Good kart. I'm only 13 and I'm about to finish my first kart and post an Instructable about how I built it. Mine will hopefully have a faster gas motor. I will scrounge the junkyard for one. The wheels will be a larger set of off road tires in rear of the kart. The front tires will be smaller off roads too. How much thrust does your motor deliver to propel it? Mine is not finished yet.
Sorry for the simple question, but how fast does it go? Very cool!
Just uploaded a video of Eli-Kart being tested! The steering was a bit loose so he didn't want to hit top speed, but you can see the acceleration pretty well. <br> <br>http://youtu.be/kAGa7U7URYo
It goes about 20mph tops and has good acceleration with the hobby motor. I should make a drag race video and add it to the end :)
What if you made it a one seater with a much bigger rear wheel. Then lowered the chassis for better stability. Basically and electric Can-Am spidyr. Then with the bigger wheel for better traction and a lower center of gravity for better handling. It would be so cool.
I like your idea.. A larger 20&quot; ? wheel will be much more stable since the center of gravity at this wheel will be well below a small wheel, and now will be much more stable and the cornering is much better. Of course the heavy parts must be mounted as low as possible, like a Can AM car. <br>Added bonus of your larger wheel is a much smother ride. A 20&quot; H D bike tire/wheel should be great , dont you think? It seems you can use the stock gears too ,cheap and good too? A 55 or 65 chain wheel can be bolted up easily th th e last large gear if you wanted to drop the gear ratio . <br>I made one of these 3 wheelers many years ago and used a wide front track and a 24&quot;? bicycle wheel at the rear . . I did use rubber mounted smaller wheels as out riggers on the rear, but rairly needed or used them . <br>I ues 3 battries and manually swithed the voltage from all batts in parellel for hills or starting and then 2 in parellel and one series ect till all were in series for high speed and level ground. A switchis easy to make use silver dimes for contacts is great.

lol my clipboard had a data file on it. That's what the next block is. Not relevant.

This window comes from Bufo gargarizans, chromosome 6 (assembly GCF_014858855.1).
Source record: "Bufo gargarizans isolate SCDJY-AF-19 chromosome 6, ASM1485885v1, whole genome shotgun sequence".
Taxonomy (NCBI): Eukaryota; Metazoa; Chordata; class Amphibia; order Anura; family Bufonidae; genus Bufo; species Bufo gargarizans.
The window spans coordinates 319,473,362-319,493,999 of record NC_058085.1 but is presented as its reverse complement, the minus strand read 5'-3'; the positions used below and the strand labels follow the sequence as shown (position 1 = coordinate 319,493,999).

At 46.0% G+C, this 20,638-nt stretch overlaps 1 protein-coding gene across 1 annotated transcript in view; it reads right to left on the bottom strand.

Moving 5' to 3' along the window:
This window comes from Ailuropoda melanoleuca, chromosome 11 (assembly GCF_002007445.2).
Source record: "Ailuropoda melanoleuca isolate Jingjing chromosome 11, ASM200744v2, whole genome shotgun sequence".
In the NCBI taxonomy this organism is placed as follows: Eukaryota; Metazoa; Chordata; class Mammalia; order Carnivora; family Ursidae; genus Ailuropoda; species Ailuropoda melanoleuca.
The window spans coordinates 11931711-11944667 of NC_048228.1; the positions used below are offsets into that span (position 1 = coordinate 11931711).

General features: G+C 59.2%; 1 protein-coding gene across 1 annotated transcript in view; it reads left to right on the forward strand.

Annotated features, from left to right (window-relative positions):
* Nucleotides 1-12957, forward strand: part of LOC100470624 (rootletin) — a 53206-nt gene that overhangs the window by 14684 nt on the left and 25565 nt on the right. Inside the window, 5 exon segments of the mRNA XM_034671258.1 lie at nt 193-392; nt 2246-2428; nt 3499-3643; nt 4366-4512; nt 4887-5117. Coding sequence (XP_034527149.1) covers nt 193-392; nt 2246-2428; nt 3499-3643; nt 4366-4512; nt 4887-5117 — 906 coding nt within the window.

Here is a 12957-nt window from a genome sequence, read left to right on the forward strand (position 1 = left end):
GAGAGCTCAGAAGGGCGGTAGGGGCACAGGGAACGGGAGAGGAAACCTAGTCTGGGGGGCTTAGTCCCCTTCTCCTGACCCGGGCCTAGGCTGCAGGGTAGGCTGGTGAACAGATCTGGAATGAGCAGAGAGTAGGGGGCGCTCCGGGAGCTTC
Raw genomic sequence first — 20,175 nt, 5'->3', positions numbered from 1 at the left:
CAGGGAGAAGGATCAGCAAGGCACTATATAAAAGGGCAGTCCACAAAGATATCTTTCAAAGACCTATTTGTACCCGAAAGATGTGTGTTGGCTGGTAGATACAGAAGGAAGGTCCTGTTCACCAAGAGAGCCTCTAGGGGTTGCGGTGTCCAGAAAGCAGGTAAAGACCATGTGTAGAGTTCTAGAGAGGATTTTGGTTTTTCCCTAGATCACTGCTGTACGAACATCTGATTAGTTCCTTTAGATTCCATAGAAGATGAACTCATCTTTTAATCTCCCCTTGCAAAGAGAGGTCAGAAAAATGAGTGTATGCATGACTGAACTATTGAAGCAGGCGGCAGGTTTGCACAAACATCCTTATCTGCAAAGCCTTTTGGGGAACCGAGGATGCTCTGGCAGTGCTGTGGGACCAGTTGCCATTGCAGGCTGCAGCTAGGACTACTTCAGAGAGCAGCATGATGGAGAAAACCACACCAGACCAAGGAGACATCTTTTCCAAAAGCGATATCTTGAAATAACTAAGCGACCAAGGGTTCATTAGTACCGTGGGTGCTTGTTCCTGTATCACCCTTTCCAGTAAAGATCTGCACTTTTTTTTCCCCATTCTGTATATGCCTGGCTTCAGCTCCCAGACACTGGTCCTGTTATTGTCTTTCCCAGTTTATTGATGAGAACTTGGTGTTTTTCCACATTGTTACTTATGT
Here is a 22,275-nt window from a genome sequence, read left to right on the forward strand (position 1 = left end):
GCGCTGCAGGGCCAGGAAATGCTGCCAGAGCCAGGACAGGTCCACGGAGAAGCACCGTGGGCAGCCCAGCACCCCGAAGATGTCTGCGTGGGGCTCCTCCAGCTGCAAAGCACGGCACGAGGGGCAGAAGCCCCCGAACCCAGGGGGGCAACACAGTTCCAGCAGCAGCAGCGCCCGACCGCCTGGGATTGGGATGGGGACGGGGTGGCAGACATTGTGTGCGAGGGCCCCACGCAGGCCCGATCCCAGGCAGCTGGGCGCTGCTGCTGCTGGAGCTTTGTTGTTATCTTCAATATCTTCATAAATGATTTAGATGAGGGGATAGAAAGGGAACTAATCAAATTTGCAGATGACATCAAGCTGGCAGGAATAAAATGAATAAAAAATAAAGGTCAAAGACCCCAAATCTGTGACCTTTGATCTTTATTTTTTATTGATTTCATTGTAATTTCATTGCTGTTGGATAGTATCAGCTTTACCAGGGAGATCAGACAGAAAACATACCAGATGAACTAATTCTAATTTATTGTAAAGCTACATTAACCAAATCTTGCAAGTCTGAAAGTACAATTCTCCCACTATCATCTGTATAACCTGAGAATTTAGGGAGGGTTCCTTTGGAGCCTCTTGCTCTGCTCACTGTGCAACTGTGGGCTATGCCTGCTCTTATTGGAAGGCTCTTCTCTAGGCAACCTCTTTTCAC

I think it looks like you have made a pretty awesome and fun kart. For stability you could simply add some casters to the back corners. I think either swivel casters or no swivel casters would work. The non swivel casters would require a little closer alignment, but with your skills you could get it done easily. You get the simplicity of the single wheel drive and the stability of having wheels at all four corners.
LOL there goes my kids electric battery scooter. <br>Cut up the chassis rear end for the motor and wheel and battery, only need a second front wheel and platform. <br>Steering column, handle bars already there, speed control and brakes too. <br>Could put free wheeling caster wheels each side of platform rear, cheap stability. <br>Great idea for the younger kids - GOOD job.
Thanks! Kids seem to love it when they see me driving around.

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More by elidavis:How to Make a Custom Electric Go-Kart and Brushless DC Motor